NRL News

Chinese authorities scramble to respond to outrage over forced abortion of woman in her seventh month

by | Jun 15, 2012

By Dave Andrusko

Editor’s note. There is still time to register for the National Right to Life convention June 28-30 and to reserve a hotel room at the Hyatt Regency Crystal City in  Arlington, Virginia. Just go to

A Chinese woman was beaten and had her child forcibly aborted at seven months of pregnancy in Shanxi Province, China. In a nauseating twist, these ‘officials’ took a photograph of the woman lying in bed with her aborted child lying at her side.

More details came out today about the forced abortion of a Chinese woman in her seventh month, an abuse that stirred worldwide outrage when the photo of Feng Jianmei appeared on the Chinese equivalent of Twitter next to the body of her dead baby.

Zhang Kai, a lawyer who is in talks with the family about representing her, told the Wall Street Journal that he had not been allowed to see Feng in the hospital or reach her husband, by phone.

According to the Journal her husband’s uncle says Feng was in poor health following the abortion and unable to eat. “She’s incredibly sad, suffering psychologically,” Liu Deyun added.

The latest developments, according to a number of accounts, include

·         The suspension of three family planning officials who forced Feng to abort her baby. Feng and her husband already had a girl and were unable to raise the $6,278 to be allowed to have a second child.

“Family members said local officials surrounded the house where Ms. Feng was staying and prevented anyone from leaving,” the Wall Street Journal reported. “Ms. Feng tried to escape but was caught and taken to the hospital.” The abortion took place June 2 in Ankang, a city in central China’s Shaanxi province.

·         A statement posted last night on  the website of the city government, which included that “Pending a thorough investigation into the incident, [the Ankang city government] will pursue strict legal and disciplinary action against the relevant parties. The Wall Street Journal reported, “In a separate statement, also posted Thursday night, the city said it had dispatched deputy mayor Du Shouping to the hospital to visit Ms. Feng and her husband.” In that same statement Mayor Du said, “On behalf of the city government, I’ve come to visit you today to express our sincere apologies,” adding, “I hope we can earn your forgiveness.”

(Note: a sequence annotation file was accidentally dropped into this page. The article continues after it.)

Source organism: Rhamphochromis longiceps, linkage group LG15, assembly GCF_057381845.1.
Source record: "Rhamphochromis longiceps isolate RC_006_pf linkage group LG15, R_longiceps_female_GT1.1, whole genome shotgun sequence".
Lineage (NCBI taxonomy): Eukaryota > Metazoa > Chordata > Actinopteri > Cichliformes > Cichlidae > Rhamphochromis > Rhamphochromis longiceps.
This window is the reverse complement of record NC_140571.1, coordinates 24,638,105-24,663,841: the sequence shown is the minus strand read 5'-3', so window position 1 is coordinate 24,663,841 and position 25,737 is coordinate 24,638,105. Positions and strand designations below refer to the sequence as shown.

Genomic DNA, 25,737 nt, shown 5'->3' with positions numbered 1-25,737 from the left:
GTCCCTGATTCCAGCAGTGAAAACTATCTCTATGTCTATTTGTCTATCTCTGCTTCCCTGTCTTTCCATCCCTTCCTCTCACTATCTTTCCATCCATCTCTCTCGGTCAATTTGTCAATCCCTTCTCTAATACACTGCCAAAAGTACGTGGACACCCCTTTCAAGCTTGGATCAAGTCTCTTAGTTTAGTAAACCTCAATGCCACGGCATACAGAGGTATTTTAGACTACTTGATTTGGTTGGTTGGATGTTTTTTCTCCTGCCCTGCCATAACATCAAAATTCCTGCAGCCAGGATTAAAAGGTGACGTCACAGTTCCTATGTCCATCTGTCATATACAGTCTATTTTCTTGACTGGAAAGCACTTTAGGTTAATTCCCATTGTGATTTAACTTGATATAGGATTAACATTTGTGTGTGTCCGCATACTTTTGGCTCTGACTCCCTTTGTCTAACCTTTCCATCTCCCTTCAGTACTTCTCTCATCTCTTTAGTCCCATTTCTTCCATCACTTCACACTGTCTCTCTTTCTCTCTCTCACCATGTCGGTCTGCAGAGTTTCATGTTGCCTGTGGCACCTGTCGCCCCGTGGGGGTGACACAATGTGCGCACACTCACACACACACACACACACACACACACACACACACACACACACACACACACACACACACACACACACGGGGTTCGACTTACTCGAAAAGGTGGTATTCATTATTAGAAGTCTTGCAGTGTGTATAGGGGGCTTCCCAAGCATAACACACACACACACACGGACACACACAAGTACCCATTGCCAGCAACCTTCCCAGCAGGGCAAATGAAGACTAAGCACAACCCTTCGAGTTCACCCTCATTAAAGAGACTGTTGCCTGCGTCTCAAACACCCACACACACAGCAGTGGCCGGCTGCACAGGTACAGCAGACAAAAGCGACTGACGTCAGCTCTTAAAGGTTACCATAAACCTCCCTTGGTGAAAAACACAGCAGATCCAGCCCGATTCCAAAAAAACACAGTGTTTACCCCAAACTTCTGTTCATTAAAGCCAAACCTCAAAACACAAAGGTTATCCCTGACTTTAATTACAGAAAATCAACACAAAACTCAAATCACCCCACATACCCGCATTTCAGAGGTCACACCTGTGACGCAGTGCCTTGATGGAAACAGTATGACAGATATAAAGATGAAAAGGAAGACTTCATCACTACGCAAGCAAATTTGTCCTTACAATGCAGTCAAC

·         Writing on Sina Weibo, the Chinese equivalent of Twitter, Deng gave further details about the coerced abortion. “While I was rushing to the hospital, they forced my wife to sign a document with her fingerprint, violently held her down and injected her with poison to cause the abortion.”

The story achieved critical mass early Thursday. Those stories focused on the brutality of the forced abortion, the massive number of protests online, and the family’s outrage.   “I am not satisfied with the result,” Deng told USA Today in a story that ran early yesterday . “I want the real killer responsible to be punished.”

Deng, a 29-year-old farmer, also talked with CNN by phone. “I’m angry and want justice,” Deng Jiyuan told the cable network. “They forced her to abort our seven-month-old child — do they deserve to be called Communist Party officials who served the people?”

Deng also told CNN that said village leaders who had shown up asked the family “not to hype the incident.”

The story of Feng’s forced abortion comes only a few weeks after a wave of attention paid to the courageous pro-life human rights activist Chen Guangcheng. After more than four years in jail and 19 months of house arrest  Chen escaped from house arrest. After  a brief stay at the American Embassy in Beijing, and a nerve wracking stint at a nearby hospital, Chen and his family were allowed to fly to the United States.

It was Chen, the blind, self-taught lawyer, who exposed the policy of forced abortion and forced sterilization which landed him in jail on trumped up charges. During the time Chen’s fate was uncertain, Reggie Littlejohn, president of Women’s Rights Without Frontiers, testified before the U.S. Congressional-Executive Commission on China that Chen was so intensely persecuted because “he was the one person in China who dared to stand up against the One Child Policy.”

Chai Ling is founder of the All Girls Allowed advocacy group, which has fought the country’s One-Child Policy. “President Hu Jintao said forced abortions do not happen in China, but this family’s testimony shows that they do,” Ling said in a statement. “China cannot continue to sanction the violence committed against its female citizens by family planning officials. Enough is enough. China must end the One-Child Policy and forced abortion.”

Categories: China